Leaving Jericoacoara was quite an experience…
I woke up very early for any traveler (6am), packed my things and left the pousada (hotel) to make my way down to the one bus stop in Jeri where you can catch the bus back to Fortaleza.
It had been raining a little the evening before, but suffice to say, it had turned into a torrential early morning riser as well… The sandy streets of Jeri had become surging rivers of water racing back to the neighbouring sea. Armed with only a plastic bag around my backpack, I stripped off to just my shorts, and trudged through the rain for 7 minutes until I reached the bus stop, thinking of the warmth of the bus that would soon be my shelter.
I was soaked to the bone, but luckily, my backpack had largely escaped unscathed by the elements. Upon spying the bus, I soon realised that I would not be as lucky, as the 4WD dune buggy-bus had open windows, no flaps, and just enough seats to fit most of us in…
The leaky roof didn’t really help either. We soon became best buddies with our shivering travel companions as we put on a brave face for the next hour or so until we would get to the ‘proper bus’.
I wrested my towel from my backpack, and managed to dry myself off, but it too soon joined the rest of us and was drenched. When we got to the proper bus, there was no time to get dry clothes out of our bags, it was straight under the bus for our bags, and we jumped on board to try and dry off as best we could.
Lucky for me I had packed a spare pair of shorts/shirt in my daypack, so was largely able to get dry enough again over the next 4 hours to Fortaleza, then prepare myself for the next bus to Natal…
A crazy, crazy, yet adventurous day was had by all.
It is oddly amusing that this trip was one of the more friendlier trips, as the cold and rain brought all the travelers together in one spirit.
Whilst Jericoacoara is undeniably beautiful, it can also be a lonely place for someone travelling on their own. It’s also a place which has seen so many tourists, that now its inhabitants only live to sell and find new ways of removing as much money from your wallets as possible.
Here’s a few tips for some of the vendors…(which I did give feedback to)
I’m a tourist. I’m going to buy things, it’s only natural… I’m going to take a tour or two. I’m going to eat out at restaurants. I’ll hire a chair and an umbrella to sit under at the beach.
BUT when you incessantly and aggressively approach me to buy things, I tend to react by not buying anything at all, out of spite.
I know that I have to catch a buggy to go anywhere outside the town. I’m not blind, or stupid… But you probably need to sell the destinations a little more, and not the ride itself. I loved the places that the buggies took me to, but no one told me about these in town. It was too much ‘Get your buggy here… buy a buggy ride’…
I had some pretty poor service at some of the restaurants, the kind of service where you want to just go out the back and get it yourself…
I think I stayed in Jericoacoara two days more than I should have as the non-stop selling wore me down after a while. I spent some great time here alone in nature, with my thoughts , amazed by the dunes and the beaches, with pen and paper in hand.
If i had the chance to go back to Jeri again, I would do it, as the beauty of it is amazing. But it would be for a different style of holiday…
When in Jeri, a town of sandy streets, you’re faced with a few limited options for transport – on foot, horse or mule, quad bikes and the dune buggy.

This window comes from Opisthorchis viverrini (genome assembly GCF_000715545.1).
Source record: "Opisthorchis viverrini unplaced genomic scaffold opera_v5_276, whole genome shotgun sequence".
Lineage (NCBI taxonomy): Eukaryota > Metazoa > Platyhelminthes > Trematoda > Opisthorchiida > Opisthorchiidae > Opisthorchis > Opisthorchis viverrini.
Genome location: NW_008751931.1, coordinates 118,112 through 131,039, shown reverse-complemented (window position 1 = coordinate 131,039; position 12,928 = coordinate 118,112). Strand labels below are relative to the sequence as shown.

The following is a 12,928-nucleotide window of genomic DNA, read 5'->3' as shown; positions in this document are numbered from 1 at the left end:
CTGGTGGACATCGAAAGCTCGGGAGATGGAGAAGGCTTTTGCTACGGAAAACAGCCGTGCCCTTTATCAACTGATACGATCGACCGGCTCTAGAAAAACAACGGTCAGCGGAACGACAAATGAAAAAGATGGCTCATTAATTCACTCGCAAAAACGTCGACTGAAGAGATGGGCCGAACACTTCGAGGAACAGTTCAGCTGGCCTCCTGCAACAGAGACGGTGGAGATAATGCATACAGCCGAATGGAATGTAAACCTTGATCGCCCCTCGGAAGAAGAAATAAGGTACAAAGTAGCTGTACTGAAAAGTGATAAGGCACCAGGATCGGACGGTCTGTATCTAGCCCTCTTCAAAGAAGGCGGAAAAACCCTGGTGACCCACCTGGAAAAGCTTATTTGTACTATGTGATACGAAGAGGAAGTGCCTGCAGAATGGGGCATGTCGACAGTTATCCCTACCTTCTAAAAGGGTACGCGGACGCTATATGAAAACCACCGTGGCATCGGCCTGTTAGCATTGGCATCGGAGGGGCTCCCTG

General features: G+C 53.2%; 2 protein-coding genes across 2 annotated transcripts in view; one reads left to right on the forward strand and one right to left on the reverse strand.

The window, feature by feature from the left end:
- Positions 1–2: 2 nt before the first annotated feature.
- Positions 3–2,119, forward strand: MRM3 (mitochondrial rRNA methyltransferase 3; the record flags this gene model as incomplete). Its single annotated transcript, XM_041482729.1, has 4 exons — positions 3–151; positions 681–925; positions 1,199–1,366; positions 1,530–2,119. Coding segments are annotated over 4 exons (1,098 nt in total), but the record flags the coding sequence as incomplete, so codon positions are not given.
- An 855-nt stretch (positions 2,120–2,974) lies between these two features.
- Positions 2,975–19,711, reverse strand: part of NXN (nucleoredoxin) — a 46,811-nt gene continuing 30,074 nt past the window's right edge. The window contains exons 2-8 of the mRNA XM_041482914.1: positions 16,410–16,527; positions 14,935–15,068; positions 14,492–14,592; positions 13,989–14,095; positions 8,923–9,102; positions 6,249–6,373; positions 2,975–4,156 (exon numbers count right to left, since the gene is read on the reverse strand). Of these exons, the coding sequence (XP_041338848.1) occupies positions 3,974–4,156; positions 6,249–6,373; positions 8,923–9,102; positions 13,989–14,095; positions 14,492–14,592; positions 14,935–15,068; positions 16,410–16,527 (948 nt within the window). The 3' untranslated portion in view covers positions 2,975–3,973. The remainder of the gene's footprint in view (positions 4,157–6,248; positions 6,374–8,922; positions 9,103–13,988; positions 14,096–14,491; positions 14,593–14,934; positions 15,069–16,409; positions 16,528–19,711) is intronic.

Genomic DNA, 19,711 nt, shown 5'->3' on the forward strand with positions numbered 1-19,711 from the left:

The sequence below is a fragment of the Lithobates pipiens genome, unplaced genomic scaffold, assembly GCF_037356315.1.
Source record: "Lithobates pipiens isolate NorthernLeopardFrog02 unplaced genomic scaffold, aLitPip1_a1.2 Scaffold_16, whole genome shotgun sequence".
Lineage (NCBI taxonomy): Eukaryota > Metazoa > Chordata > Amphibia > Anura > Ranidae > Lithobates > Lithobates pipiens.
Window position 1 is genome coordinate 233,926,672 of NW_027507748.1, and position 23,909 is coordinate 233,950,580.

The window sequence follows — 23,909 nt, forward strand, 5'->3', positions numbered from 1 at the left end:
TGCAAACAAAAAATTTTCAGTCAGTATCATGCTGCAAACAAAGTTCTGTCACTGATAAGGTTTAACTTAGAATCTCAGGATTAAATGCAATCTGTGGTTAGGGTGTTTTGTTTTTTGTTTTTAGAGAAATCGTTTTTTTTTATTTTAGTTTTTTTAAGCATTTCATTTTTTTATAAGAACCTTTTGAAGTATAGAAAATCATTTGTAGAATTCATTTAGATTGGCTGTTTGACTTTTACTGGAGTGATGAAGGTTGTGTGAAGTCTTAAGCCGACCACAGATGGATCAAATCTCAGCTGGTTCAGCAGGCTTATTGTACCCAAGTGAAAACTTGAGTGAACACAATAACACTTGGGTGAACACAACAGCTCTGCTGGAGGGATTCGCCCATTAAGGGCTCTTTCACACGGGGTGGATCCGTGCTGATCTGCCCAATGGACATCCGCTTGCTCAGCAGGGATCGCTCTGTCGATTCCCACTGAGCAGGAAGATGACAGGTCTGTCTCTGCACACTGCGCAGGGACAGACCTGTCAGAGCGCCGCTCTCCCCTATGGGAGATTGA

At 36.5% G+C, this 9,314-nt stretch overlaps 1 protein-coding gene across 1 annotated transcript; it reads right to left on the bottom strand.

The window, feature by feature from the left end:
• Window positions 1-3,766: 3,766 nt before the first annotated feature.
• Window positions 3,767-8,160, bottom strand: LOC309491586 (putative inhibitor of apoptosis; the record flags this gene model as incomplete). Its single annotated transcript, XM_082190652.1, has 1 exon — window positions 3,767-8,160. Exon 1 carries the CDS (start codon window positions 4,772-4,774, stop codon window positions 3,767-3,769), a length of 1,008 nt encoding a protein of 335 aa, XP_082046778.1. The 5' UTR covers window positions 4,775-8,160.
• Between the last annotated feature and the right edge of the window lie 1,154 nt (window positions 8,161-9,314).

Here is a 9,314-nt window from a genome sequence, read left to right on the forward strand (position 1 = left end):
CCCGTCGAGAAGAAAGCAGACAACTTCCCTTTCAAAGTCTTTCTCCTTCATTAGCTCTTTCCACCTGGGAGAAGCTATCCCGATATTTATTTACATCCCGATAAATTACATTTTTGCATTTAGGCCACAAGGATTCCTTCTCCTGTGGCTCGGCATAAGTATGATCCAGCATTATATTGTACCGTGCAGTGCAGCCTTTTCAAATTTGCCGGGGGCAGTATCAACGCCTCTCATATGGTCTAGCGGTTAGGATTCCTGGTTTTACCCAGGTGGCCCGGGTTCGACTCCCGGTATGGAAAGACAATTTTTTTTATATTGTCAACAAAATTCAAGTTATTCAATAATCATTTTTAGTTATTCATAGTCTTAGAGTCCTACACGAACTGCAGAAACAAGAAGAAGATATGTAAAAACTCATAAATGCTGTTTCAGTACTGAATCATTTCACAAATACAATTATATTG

Needless to say, many take the buggy option. I bumped into Paulinho on my way down to the beach and he offered to take me round (a ‘passeio’) at a discounted price (as I was by myself and normally the buggy’s seat 3 plus the driver)
While you’re no longer allowed to go onto the dunes themselves as it’s a National Park Reserve, it’s a great experience to drive where permitted. There’s plenty to see around Jeri, but it takes a bit of driving to get there…
We arrived at Lagoa Azul (there’s always a Blue Lagoon everywhere!) and I had to swim across a channel of water to get to an island where they have set up a cute array of restaurants.
Tables are set in the water, so you can eat and drink while fish sim about your ankles and nibble at your toes. You can also jump in a hammock, submerged in the water and relax as people wait on you, serving you with whatever you’d like to eat and drink.
(My kind of paradise!)
Nearby Lagoa Paraiso (Paradise Lagoon) is a similar experience with a few more lunch items to choose from at their larger bar.
At around 5pm, the locals and tourists slowly make their way up the giant sand dune beside the touristy fishing village of Jericoacoara. Couples bed down into the sand at the crest and claim their spot of paradise.
Wise small business owners, sell caipirinhas from a close yet non-distracting distance, and the light of the setting sun playfully catches in the thin rivulets of water left behind by the retreating sea.
Below the dunes, riders on horseback settle in for one last gallop along the vast expanse of beach as daylight begrudgingly gives way to dusk.
The colours of the water, normally crystal blue, now purple, darken as the ceaseless tide gently buffets the shoreline.
Thin white sand from the dunes whisps into you eyes as a flurry of wind passes through, and you blink momentarily, as the sun sets into the sea on the horizon, amidst cheers and applause from the pleased crowd.
Some say it is one of the best sunsets in the world… And there is the legend of the momentary ‘flash of green’ a phenomenon that occurs from time to time as the sun sinks behind the sea.
The sunsets were pretty spectacular when I was there, but it was cloudy each time. I can only imagine what it would be like on what the locals call a ‘good day!’
It’s hard not to appreciate each day in Jeri.